Seriously, this clause is much better than the original one in the confidence and supply agreement. It should be possible to get reputable scientists and economists to greatly enlighten the committee about the observations and projections that form the basis of international concern on this issue. It is also true that there are uncertainties and risks in our current knowledge. Many of these are on the "down-side" as John Key would say.

The previous demand for opposing views on the science was merely an invitation for poorly credentialed cranks to waste the select committee's time.

Great News on Climate Change and Energy

President-Elect Obama is set to appoint Nobel Prize winning physicist Secretary of Energy.

For those of us in the science community wondering how to communicate the urgency of the situation to politicians and the wider community this seems to indicate that scientists who dedicate themselves to working on this issue can have an impact.

I hope it is also a sign that the Obama administration will be able to make some progress, despite the global financial and economic crisis.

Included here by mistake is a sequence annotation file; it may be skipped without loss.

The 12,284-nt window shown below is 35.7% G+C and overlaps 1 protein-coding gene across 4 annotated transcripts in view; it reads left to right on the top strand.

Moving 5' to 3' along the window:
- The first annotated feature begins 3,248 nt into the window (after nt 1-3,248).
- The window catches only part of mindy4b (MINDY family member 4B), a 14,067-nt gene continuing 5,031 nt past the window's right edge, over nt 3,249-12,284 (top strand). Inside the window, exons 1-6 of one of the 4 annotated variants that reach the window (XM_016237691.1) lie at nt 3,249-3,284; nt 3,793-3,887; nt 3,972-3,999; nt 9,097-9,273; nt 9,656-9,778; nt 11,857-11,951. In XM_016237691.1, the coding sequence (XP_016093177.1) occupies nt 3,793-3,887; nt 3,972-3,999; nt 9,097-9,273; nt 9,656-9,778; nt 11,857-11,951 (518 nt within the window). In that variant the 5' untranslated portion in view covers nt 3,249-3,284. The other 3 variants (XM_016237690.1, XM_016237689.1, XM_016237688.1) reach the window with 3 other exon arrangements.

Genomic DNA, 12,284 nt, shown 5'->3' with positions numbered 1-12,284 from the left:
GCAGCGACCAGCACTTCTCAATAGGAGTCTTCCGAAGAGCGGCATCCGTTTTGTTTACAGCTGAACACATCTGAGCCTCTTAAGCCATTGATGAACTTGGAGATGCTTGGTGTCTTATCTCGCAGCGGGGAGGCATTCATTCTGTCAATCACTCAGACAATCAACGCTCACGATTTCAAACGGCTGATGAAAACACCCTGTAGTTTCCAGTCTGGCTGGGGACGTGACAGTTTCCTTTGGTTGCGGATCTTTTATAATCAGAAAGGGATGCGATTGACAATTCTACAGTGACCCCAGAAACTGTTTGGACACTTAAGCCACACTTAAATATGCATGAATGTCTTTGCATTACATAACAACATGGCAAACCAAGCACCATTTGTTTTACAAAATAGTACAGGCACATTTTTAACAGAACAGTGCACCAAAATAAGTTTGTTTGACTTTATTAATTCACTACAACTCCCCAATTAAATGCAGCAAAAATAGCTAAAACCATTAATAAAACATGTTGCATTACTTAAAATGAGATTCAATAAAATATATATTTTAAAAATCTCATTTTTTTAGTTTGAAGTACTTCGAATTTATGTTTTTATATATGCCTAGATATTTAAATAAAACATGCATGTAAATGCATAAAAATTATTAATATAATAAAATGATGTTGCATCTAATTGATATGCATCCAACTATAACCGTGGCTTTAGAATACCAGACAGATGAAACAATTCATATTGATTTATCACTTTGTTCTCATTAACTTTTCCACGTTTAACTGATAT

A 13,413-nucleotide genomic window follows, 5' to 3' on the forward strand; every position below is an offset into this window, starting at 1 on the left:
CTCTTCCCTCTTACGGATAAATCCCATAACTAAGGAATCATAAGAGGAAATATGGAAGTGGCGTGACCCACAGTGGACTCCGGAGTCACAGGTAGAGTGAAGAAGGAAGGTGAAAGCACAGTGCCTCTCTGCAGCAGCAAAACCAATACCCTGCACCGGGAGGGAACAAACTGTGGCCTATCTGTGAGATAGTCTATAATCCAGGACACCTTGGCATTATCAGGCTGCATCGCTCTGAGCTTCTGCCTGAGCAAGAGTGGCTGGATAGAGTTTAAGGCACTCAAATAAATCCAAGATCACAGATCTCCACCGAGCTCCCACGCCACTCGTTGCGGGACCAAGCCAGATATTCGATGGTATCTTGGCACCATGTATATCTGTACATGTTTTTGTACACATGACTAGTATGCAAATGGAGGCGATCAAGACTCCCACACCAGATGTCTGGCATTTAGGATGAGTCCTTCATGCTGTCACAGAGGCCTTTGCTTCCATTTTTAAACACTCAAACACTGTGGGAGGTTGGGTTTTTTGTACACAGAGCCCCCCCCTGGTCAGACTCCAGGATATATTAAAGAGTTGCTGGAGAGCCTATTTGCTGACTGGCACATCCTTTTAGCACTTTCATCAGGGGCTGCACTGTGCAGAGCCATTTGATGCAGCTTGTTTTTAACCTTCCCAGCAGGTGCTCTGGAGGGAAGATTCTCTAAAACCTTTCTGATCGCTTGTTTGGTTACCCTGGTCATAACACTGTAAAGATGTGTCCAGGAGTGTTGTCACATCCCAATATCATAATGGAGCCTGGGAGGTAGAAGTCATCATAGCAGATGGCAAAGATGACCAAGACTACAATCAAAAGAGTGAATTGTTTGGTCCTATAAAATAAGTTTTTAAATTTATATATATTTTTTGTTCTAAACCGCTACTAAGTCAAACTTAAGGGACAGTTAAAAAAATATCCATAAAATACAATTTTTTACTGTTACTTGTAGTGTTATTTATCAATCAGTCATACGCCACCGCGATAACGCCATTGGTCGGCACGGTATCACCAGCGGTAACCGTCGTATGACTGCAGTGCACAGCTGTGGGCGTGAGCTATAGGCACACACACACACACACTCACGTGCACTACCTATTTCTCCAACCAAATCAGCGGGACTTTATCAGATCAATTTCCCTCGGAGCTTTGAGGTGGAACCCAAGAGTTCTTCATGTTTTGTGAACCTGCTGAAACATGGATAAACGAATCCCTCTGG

Chu used to work in my field of atomic, molecular and optical physics before shifting to the top job at Lawrence Berkeley Labs to work on alternative energy sources several years ago. Some of Professor Chu's thoughts on climate change can be found here.

Tuesday, December 9, 2008

Kirk to return to NZ?

David Kirk has lost his job as Fairfax CEO. The troubled company looks set to appoint his deputy in his place. The Australian speculates that Kirk may wish to return to NZ politics.

There is growing speculation he will pursue a career in New Zealand politics. The National Party, led by his friend John Key, last month won power after a long period in the wilderness.

Reviewing the Science of Climate Change.

This is just to reassure Rodney Hide that while the select committee on climate change will not be reviewing the science of climate change, scientists will continue to.

I spent last week at the Australian Institute of Physics Congress in Adelaide. There were several great plenaries. One of them by Professor Marvin Geller of Stony Brook University in New York reviewed the effect of variations in solar intensity on the earth's average temperature. He told us that this effect is not large enough to explain observed warming. The Australian (which often runs infuriating articles on this issue) reported on this and I particularly liked this little comment from Geller

According to Professor Geller, sceptics are incorrect when they claim CO2 cannot cause warming as it comprises only a small, though increasing, fraction of the atmosphere.

In fact, CO2 is highly reactive in the atmosphere, he said. "Just because it's a small fraction doesn't mean it's unimportant. If you don't believe me, try surviving in a room with a small concentration of cyanide gas."